My personal blend of choice is probably not the antibacterial heavy hitter it could be, but I use 9 drops lavender, 6 drops clary sage, and 3 drops lemon oil in mine. Mostly because I love this smell, it’s sort of my own personal antidepressant/antistress blend. Which, given my month, is probably going to be as key to avoiding illness as anything else. Tea tree and lavender together would be a good cheap effective blend.

So use it. Or something like it.  And don’t get sick.  And if you get sick, don’t come anywhere near me.

Posts may become a little more sporadic in the coming weeks, and instead of blogging about cool things to do for the holidays I’ll have to actually be doing them. Or I’ll link back to some of last year’s posts–as I recall, last January I had some slightly intelligent things to say…

Oy. God, I’m tired.

Meatless Monday–Supernachos!

Okay, I know grownups probably aren’t even supposed to admit to eating nachos, except at superbowl parties.  (Although, any of y’all who see “nachos” and go “FAT FAT FAT I’m not even going to READ!” might dare to take a look; these are very calmed down on the fat-and-calories front.)

Remember in college and young-adult-hood, when every time you went to the local dive bar with your friends and no one had enough money (or what you had you were determined to spend on as much beer as possible) to buy real food, so you got a giant plate of those fairly horrific nachos, with tortilla chips and loads of cheese that would soak through the chips, and salsa and guacamole and sour cream, and maybe you’d dare someone to eat 8 slices of jalapeno peppers and say you’d buy her another beer if she could do it and not reach for her water glass for a whole minute afterwards, and she did it and didn’t show her agony even though her mouth was on fire, not as much for the free beer as to show she was a real bad-ass?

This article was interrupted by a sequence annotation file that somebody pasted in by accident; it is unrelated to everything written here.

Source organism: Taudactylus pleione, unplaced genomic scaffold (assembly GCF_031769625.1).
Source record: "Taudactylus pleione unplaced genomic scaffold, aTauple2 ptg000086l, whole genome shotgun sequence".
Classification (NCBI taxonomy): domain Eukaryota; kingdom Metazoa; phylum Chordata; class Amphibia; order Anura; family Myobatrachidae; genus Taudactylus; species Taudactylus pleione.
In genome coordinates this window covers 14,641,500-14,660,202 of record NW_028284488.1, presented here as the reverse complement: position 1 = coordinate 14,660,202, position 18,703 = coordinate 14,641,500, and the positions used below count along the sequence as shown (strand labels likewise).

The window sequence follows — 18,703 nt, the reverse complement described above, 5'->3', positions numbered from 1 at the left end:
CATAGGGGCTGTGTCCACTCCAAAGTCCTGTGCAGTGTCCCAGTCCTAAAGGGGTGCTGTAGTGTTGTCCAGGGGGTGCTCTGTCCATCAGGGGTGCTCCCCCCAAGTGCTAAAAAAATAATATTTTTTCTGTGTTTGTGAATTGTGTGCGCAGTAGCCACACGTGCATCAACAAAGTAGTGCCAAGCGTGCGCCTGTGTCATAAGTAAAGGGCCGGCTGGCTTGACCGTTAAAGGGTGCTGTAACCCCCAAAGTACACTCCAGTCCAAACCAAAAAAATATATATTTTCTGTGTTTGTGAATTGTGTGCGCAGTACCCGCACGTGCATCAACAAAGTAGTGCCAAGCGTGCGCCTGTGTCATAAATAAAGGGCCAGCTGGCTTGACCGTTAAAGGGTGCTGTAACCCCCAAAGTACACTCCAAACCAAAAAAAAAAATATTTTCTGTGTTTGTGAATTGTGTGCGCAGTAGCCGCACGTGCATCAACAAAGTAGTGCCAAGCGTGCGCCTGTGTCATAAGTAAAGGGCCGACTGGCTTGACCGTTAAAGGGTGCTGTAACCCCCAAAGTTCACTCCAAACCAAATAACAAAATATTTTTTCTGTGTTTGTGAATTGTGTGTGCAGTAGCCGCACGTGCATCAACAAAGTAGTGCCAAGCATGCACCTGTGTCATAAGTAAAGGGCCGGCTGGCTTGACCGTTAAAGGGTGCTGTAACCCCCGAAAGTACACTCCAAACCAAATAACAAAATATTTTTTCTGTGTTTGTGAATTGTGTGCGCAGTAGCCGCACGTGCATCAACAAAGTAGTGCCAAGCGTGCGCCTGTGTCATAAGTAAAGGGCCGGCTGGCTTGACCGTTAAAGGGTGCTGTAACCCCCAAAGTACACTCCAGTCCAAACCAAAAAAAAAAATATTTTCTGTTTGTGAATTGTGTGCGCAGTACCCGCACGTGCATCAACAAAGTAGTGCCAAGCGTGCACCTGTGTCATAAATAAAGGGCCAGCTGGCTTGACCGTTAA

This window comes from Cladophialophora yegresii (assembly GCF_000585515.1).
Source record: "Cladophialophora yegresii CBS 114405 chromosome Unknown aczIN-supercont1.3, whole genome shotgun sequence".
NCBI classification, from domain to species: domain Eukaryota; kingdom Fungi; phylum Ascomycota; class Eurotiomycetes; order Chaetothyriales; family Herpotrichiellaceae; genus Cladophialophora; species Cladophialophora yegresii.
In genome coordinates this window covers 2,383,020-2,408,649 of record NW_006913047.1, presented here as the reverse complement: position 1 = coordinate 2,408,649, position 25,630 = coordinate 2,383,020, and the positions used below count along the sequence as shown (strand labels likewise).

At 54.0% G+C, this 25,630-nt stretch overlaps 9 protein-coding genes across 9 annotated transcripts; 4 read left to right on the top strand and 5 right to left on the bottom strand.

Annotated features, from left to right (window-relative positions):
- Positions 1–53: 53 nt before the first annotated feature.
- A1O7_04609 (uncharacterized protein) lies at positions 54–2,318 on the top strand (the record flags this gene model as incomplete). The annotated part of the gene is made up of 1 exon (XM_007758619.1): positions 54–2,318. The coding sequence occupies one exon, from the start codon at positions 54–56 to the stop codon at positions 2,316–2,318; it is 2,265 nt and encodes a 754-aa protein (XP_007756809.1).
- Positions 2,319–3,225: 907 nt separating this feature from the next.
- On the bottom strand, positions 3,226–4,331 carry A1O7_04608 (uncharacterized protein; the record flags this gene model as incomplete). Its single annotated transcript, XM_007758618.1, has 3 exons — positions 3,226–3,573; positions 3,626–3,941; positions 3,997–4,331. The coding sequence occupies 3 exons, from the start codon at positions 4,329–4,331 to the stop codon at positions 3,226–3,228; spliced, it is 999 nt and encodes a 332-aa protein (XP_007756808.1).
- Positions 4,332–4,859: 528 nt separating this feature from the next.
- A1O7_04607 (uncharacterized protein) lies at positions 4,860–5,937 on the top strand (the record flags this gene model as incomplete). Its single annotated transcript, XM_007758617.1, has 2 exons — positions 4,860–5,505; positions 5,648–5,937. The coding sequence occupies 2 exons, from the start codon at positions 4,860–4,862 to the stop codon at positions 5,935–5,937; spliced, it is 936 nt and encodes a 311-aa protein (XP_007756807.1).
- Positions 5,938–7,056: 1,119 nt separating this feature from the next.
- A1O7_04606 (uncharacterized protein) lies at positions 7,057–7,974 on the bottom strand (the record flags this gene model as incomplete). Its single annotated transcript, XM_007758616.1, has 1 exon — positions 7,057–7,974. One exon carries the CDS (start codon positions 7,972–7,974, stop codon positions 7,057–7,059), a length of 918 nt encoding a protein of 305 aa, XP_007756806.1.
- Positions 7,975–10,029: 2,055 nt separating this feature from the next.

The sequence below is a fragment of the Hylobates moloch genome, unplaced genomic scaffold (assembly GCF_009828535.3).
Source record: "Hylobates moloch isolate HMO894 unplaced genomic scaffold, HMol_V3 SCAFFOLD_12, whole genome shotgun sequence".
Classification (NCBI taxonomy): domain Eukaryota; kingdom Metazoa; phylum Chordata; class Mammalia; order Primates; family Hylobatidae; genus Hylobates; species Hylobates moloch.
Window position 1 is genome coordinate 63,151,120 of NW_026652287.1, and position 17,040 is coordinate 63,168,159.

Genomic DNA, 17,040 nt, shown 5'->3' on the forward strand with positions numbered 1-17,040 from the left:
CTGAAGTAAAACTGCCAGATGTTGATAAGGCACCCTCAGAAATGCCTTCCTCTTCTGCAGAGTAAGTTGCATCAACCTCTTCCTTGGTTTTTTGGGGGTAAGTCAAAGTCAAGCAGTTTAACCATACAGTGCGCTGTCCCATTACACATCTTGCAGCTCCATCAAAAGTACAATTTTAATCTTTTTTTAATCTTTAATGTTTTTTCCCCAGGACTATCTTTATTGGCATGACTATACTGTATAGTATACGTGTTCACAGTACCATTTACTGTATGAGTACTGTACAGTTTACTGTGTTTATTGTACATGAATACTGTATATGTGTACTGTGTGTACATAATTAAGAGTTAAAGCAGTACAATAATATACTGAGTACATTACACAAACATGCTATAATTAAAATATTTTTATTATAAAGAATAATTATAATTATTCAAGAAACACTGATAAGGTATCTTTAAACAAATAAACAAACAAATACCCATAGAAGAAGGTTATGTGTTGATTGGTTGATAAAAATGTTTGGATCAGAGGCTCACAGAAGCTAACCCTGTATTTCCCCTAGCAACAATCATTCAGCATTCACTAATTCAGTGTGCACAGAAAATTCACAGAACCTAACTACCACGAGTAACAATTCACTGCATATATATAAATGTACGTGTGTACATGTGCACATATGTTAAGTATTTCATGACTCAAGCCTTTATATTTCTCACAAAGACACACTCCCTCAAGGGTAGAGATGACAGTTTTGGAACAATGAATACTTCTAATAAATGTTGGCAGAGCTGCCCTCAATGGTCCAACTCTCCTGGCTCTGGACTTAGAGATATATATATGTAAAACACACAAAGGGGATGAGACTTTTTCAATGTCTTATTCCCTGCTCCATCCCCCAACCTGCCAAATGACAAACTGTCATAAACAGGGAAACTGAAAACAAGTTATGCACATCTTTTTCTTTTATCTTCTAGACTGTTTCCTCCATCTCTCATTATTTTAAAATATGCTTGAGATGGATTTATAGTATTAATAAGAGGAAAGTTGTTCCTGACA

Er…me neither.

The thing is, that icky plate of soggy fat-laden nachos can be healthed up quite a bit with a little effort and can even become a really good vegetarian-type dinner. In a hurry.


Bean and Cheese Supernachos

Cover a plate–a non-huge one, preferably–with a single layer of tortilla chips. These can be your regular ordinary chips or choice, baked (less fat) if you choose, or even homemade (baked or fried), though I’ve never tried this. (The single layer part is key for any hope at making this a healthy dinner as opposed to a dressed up snackfest. You can make a really filling dinner of supernachos with maybe 8 or 9 total chips.)

Wait, could we please digress for a moment? My favorite of those “Real Men of Genius” Bud Light commercials: Mr. Giant Taco Salad Inventor:

And…we’re back. We were talking about remembering that we want this to be, at least to some extent, a healthy and body-feeding whole-food dinner kind of thing.

Okay, you have your single layer of chips on the plate.

Over the chips, layer 1/2 cup (or more, it’s your dinner, your appetite, and your calorie count–but these are non-fat, high protein, and really good for you) of black or other cooked dried beans. Again, these can be out of the can (drain first) or something you’ve cooked previously and store as a regular kitchen staple.  (Black beans, by the way, seem to cause less of a problem with…let’s just say, noxious methane emissions, FWIW…)

Sprinkle beans with a little cumin and garlic powder; you can add some red pepper or chili powder to this if you’d like.  Sprinkle with chopped or sliced jalapenos if you’d like…you can actually add any veggies you want here, but I tend to prefer my nacho veggies cold in the pico de gallo instead of heated over the chips, where they risk making them soggy. (Er…if it’s not Monday, and you’re not avoiding meat, this would also be where you’d spread some of last night’s chili or Saturday night’s shredded rotisserie chicken remains around too.)

Over this, sprinkle a reasonable amount of (organic and hormone-free) grated cheese, of whatever kind you like that melts well.  Again, the more cheese, the more saturated fat, so watch that commercial again and make your choice.  (Or just because it’s funny.) And the beans with their seasoning honestly make the extra cheese not as needed for texture and flavor.

Heat in the microwave for about 30 seconds, check to see if the cheese is melted, and then heat additionally at 15 second increments until it looks right. (Don’t just stick it in there for a minute on high, or you’ll have burny bubbly cheese on one side and cold unmelted on the other–trust me on this!)